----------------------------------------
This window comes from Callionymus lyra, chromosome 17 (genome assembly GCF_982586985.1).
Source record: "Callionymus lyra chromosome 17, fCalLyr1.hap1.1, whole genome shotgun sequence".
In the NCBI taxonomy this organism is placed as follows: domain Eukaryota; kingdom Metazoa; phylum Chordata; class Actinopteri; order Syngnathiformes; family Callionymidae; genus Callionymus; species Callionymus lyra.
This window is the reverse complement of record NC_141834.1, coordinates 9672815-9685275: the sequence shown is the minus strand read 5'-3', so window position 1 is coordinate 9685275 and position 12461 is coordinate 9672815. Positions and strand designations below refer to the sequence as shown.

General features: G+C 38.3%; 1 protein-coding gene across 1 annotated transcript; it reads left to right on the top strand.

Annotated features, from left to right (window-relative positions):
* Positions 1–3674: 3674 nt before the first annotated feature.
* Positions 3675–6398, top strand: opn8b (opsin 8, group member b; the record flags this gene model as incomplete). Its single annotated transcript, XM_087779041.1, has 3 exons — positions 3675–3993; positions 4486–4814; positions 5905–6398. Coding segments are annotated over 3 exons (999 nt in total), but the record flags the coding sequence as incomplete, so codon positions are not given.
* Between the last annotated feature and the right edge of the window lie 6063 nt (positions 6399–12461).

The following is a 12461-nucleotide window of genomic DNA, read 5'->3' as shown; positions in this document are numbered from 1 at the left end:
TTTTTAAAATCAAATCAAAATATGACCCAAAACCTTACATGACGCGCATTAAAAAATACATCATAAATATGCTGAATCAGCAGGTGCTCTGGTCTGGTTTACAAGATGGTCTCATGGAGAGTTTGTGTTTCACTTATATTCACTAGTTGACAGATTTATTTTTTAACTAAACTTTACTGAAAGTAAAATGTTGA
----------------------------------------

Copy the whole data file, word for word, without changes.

This window comes from Callionymus lyra, chromosome 17 (genome assembly GCF_982586985.1).
Source record: "Callionymus lyra chromosome 17, fCalLyr1.hap1.1, whole genome shotgun sequence".
In the NCBI taxonomy this organism is placed as follows: domain Eukaryota; kingdom Metazoa; phylum Chordata; class Actinopteri; order Syngnathiformes; family Callionymidae; genus Callionymus; species Callionymus lyra.
This window is the reverse complement of record NC_141834.1, coordinates 9672815-9685275: the sequence shown is the minus strand read 5'-3', so window position 1 is coordinate 9685275 and position 12461 is coordinate 9672815. Positions and strand designations below refer to the sequence as shown.

General features: G+C 38.3%; 1 protein-coding gene across 1 annotated transcript; it reads left to right on the top strand.

Annotated features, from left to right (window-relative positions):
* Positions 1–3674: 3674 nt before the first annotated feature.
* Positions 3675–6398, top strand: opn8b (opsin 8, group member b; the record flags this gene model as incomplete). Its single annotated transcript, XM_087779041.1, has 3 exons — positions 3675–3993; positions 4486–4814; positions 5905–6398. Coding segments are annotated over 3 exons (999 nt in total), but the record flags the coding sequence as incomplete, so codon positions are not given.
* Between the last annotated feature and the right edge of the window lie 6063 nt (positions 6399–12461).

The following is a 12461-nucleotide window of genomic DNA, read 5'->3' as shown; positions in this document are numbered from 1 at the left end:
TTTTTAAAATCAAATCAAAATATGACCCAAAACCTTACATGACGCGCATTAAAAAATACATCATAAATATGCTGAATCAGCAGGTGCTCTGGTCTGGTTTACAAGATGGTCTCATGGAGAGTTTGTGTTTCACTTATATTCACTAGTTGACAGATTTATTTTTTAACTAAACTTTACTGAAAGTAAAATGTTGA